Meet the new 2022-2023 ASWU President, Georgia Goff

By Isaac Price | Staff Writer

President-elect Georgia Goff ’24 is a current sophomore majoring in secondary education and history. Inside ASWU, she served as incoming student representative last year and this year serves as school spirit coordinator, a position that is disappearing next year. 

The Whitworthian interviewed Goff to hear her experiences, vision, and goals for ASWU next year. This interview has been lightly edited for clarity and length. 

Why did you decide to run for president? 

“Being in ASWU for the last two years and seeing all the things we were able to accomplish, I wanted to be a part of it again.  The sorts of things we’ve been able to do have been really cool, and I wanted to continue to work on that progress and improve the university.  Looking at which position I wanted to do, my skillset seemed best suited for president, so that’s why I pursued it.” 

What are some experiences on campus, both inside and outside of ASWU, that will help with this position? 

“My experiences inside ASWU have been as incoming student rep my freshman year and school spirit coordinator this year.  I’ve also been a member of the school safety committee, and we’re working on some projects for that which I’m really excited about.” 

“Outside ASWU I briefly served as a student advisory board member for the board of education. I’ve also been a tour guide for two years and served as the tour guide coordinator this year, and was a Whitworth fellow last year.” 

How do you hope to shape the ASWU team next year, differently from the past? 

“I think that’s a hard question, because the last two presidents have been fantastic.  I would love to focus on burnout amongst the team.  All college students experience burnout, especially student leaders, but they’re expected to go through anyway and bear it. I want to focus on overall health of the team, encouragement, and motivation, while also making sure that we’re sufficiently trained, because it feels like we go through so much during training that a lot of it is forgotten.  With so much info coming at you at one time, it’s hard to remember it all, so when it comes time to use that info, it’s hard to remember what to do.  I want to figure out new ways to help keep that information in [sic] so that our ASWU members aren’t feeling overwhelmed and lost within their positions.”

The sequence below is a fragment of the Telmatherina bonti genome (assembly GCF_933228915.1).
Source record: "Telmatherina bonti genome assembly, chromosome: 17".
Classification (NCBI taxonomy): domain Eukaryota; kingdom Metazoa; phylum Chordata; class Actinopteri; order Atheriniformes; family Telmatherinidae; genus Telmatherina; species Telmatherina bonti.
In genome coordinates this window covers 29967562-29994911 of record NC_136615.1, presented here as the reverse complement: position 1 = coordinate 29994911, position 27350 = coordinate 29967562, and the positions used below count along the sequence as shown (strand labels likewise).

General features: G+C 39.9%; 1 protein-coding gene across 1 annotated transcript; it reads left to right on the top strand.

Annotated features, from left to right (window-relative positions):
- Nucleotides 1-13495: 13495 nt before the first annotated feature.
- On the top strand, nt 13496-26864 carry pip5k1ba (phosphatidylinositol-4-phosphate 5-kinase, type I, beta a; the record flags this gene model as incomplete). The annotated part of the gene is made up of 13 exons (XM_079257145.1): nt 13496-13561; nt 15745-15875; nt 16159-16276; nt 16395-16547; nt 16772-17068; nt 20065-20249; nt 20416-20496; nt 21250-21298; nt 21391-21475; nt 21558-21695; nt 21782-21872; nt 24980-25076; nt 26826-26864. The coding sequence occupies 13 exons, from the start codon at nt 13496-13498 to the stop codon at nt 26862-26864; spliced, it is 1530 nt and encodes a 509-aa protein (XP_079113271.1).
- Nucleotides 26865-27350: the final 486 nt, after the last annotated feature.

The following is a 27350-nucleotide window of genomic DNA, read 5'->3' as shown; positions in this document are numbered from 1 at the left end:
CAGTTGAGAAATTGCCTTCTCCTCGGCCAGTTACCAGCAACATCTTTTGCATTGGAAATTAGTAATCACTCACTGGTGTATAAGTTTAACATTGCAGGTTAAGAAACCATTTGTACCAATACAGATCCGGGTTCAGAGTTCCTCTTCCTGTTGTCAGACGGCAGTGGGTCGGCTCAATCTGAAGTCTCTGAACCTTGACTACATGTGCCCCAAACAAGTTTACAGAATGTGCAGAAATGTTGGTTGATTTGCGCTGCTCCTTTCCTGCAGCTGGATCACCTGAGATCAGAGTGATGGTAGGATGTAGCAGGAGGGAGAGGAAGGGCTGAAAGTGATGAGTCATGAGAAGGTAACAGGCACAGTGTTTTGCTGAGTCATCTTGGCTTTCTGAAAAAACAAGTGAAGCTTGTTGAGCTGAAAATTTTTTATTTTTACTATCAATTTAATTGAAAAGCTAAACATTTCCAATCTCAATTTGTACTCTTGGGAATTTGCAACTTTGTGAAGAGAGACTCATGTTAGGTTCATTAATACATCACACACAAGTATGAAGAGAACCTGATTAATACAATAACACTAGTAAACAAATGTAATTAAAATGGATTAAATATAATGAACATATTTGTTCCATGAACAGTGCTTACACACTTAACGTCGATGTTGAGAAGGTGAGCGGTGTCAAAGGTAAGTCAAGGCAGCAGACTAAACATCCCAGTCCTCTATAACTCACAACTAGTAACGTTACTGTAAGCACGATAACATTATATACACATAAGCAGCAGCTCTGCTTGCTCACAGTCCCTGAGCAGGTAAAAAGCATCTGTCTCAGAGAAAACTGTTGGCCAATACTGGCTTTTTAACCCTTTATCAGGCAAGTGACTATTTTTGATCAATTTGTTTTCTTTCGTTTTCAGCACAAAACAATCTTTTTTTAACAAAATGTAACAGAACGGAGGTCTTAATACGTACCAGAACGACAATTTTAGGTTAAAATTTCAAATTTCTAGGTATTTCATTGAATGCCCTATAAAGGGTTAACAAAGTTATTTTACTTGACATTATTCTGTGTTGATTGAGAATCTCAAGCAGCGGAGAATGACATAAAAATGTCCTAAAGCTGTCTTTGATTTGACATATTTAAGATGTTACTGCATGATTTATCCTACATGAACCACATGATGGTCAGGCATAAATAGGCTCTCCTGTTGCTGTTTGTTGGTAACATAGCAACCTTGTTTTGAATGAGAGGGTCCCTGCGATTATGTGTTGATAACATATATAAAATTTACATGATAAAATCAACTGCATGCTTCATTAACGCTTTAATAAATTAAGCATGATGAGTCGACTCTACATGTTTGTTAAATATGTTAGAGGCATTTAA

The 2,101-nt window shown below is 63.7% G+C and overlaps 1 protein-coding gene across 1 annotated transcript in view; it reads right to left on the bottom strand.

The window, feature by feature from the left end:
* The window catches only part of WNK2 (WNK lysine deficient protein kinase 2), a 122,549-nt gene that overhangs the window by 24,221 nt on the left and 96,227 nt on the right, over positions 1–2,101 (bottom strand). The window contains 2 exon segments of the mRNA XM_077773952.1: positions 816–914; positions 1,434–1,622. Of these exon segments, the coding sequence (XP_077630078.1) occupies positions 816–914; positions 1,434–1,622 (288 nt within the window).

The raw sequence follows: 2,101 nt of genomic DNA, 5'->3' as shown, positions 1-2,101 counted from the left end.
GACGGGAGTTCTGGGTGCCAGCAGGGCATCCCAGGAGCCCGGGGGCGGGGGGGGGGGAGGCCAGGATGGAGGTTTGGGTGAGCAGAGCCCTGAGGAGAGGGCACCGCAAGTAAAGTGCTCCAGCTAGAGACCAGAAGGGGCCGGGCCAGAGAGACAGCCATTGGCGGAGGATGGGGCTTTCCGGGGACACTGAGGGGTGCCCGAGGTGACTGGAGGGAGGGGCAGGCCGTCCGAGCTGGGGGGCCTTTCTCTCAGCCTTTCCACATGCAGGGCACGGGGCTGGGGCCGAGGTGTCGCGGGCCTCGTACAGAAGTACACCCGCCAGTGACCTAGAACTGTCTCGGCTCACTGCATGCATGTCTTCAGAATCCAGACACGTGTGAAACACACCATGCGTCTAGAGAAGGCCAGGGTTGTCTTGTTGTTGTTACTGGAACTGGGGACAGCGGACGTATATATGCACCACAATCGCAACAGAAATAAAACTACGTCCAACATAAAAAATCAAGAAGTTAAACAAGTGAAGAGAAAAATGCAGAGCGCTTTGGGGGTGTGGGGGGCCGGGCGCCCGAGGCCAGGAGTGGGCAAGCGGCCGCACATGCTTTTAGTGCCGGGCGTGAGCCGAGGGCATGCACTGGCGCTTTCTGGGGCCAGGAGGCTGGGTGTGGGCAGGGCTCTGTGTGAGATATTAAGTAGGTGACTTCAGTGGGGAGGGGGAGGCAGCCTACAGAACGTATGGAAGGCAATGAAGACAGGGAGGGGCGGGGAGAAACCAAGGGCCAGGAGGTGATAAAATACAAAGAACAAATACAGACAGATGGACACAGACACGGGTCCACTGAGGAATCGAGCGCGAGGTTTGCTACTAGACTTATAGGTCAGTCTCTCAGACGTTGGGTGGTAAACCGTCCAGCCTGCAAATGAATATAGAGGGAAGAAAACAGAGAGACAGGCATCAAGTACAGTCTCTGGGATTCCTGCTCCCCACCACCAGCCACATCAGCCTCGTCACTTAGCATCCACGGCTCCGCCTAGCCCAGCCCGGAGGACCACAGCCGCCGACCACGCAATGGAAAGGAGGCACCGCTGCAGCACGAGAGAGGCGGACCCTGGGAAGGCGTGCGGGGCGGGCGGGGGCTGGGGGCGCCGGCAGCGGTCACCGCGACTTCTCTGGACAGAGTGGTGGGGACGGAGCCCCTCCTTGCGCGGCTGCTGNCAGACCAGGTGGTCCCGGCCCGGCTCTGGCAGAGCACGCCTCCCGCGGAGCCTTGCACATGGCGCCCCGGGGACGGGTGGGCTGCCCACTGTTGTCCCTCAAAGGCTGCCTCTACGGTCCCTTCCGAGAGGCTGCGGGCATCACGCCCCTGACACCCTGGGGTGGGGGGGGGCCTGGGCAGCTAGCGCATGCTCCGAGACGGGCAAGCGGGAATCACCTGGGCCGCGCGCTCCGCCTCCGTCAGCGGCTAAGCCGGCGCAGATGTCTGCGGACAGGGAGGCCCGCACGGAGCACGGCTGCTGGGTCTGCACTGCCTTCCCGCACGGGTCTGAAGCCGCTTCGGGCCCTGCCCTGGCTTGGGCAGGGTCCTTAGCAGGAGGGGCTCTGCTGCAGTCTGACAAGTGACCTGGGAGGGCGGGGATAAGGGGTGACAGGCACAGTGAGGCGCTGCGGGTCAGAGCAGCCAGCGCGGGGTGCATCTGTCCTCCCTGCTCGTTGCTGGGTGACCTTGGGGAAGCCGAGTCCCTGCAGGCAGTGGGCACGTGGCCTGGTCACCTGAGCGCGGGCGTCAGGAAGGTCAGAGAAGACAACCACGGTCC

What three goals do you have for the year, or changes you want to effect on campus? 

“The first one would be more transparency with the university itself.  This year with a new president working with the board of trustees, this is super important.  A lot of students don’t realize what people in administration do, and therefore they don’t realize what the university is doing.  This is not administration’s fault, but I want to help allow for more transparency so that students are educated on what their university is doing. 

…I want to help allow for more transparency so that students are educated on what their university is doing. 

“Secondly, I want to support students as a whole in regards to burnout and mental health.  Burnout and mental health are super important and all college students face them; but it doesn’t have to be that way.  I want to work to improve campus in that sense and overall create a community of support, love, and grace. 

“Thirdly, reflective of my experience with the school safety committee, I want to promote safety.  Safety goes along with mental health; if you don’t feel safe on campus you don’t thrive.  With this, I want to work on creating a self-defense course for PE credit, and foster transparency between students and the security team, looking into how does safety affect different groups on campus, whether gender, sexual orientation, race, and factors like that.  All of our students have a right to feel safe here.” 

Is there anything else the student body should know about you? 

“I would say I’m someone who cares a lot about this university, and someone who cares a lot about the people here; that’s one of the main reasons why I came here.  I want to work to improve that community and make it a better experience for everyone who is here, and everyone who will be here later on.” 

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